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2nd order ODE solution bases /wronskain question

  1. Mar 31, 2012 #1
    hello

    this question from my coarse notes has been giving me some trouble so i thought i would ask for some help on here,

    http://img88.imageshack.us/img88/9764/asfar.jpg [Broken]

    i understand that since the bases are bases of the same solutions then they are just a multiple of each other, but i'm not sure how you would show it using the wronskain.

    i first tried starting by saying since both are two different bases for the solutions then
    [itex]k\phi_{1}=\psi_{1}[/itex]

    [itex]k\phi_{2}=\psi_{2}[/itex]

    then doing the wronskian, but it gives k2

    it seems like there is something straight forward that i am not seeing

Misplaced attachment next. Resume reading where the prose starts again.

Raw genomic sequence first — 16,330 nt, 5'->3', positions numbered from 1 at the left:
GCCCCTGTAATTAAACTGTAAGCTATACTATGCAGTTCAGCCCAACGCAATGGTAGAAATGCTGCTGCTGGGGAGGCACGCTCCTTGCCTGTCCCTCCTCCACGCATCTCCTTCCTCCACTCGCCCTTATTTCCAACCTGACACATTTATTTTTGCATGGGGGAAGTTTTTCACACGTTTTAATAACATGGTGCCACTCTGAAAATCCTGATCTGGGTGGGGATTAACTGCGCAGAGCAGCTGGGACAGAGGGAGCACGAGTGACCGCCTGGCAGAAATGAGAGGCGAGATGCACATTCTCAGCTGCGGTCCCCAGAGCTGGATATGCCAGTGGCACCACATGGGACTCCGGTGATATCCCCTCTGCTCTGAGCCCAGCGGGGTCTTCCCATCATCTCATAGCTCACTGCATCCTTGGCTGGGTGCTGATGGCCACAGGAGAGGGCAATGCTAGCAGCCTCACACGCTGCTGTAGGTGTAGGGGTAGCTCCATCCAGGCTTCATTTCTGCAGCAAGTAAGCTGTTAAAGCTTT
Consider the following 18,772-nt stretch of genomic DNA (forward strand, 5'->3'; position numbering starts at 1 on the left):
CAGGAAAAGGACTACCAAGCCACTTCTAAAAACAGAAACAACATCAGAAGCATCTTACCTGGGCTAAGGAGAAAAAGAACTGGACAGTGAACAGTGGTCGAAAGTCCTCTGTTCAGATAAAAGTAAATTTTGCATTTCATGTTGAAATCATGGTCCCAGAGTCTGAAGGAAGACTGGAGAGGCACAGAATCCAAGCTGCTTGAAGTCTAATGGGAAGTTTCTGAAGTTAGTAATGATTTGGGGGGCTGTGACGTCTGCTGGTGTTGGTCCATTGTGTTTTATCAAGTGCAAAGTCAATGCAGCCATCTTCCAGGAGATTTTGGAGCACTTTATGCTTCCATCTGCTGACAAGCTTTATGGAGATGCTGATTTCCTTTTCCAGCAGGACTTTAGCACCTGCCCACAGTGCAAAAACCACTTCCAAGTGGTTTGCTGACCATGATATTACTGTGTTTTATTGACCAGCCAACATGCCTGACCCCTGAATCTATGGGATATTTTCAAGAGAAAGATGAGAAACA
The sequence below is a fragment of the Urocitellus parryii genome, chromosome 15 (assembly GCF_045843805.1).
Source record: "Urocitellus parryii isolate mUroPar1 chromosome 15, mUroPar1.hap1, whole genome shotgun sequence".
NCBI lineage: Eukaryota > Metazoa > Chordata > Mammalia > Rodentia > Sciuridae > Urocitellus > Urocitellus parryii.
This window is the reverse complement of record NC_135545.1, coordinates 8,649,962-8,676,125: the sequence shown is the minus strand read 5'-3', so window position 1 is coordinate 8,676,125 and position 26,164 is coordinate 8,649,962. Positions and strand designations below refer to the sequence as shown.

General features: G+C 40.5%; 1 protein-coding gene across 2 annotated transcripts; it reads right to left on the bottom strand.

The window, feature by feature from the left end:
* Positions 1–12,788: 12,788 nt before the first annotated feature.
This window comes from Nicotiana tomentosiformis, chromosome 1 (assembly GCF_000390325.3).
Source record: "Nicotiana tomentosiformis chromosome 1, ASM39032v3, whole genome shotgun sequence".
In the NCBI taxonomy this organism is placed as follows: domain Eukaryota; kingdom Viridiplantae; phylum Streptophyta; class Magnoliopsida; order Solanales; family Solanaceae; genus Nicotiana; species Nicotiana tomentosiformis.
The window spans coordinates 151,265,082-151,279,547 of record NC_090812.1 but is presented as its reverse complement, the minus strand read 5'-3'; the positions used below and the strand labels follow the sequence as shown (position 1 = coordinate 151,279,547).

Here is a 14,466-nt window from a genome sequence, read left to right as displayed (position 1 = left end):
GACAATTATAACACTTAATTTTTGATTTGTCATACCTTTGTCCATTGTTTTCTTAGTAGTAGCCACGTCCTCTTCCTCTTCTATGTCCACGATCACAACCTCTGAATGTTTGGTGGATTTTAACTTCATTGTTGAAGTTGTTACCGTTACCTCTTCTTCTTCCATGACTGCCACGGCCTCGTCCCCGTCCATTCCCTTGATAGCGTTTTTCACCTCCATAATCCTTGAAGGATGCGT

anyone know what it might be?
     
    Last edited by a moderator: May 5, 2017
  2. jcsd
  3. Mar 31, 2012 #2

    LCKurtz

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    No, they aren't just multiples of each other. For example, the equation ##y''-y=0## could have ##y=A\cosh(x)+B\sinh(x)## or ##y=Ce^x+De^{-x}##.
    What you do know is that each function in the second basis is a linear combination of the functions in the first basis. Calciulate the Wronskian for the second basis and use that fact to relate it to the Wronskian in the first basis.
     
    Last edited by a moderator: May 5, 2017
  4. Apr 2, 2012 #3
    Hey,

    Thanks for your reply!

    Sorry I had an assignment I had to work on before I started studying math again,

    So I did what you said just now using

    [itex]c_1\phi_{1} +c_2\phi_{2}=\psi_{1}[/itex]

    [itex]c_3\phi_{1} +c_4\phi_{2}=\psi_{1}[/itex]

    I got the required result with k = c1c4-c2c3

    It seems good to me thanks!

    Does it look right to you?
     
  5. Apr 2, 2012 #4

    LCKurtz

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    Yes, that looks to be correct.
     
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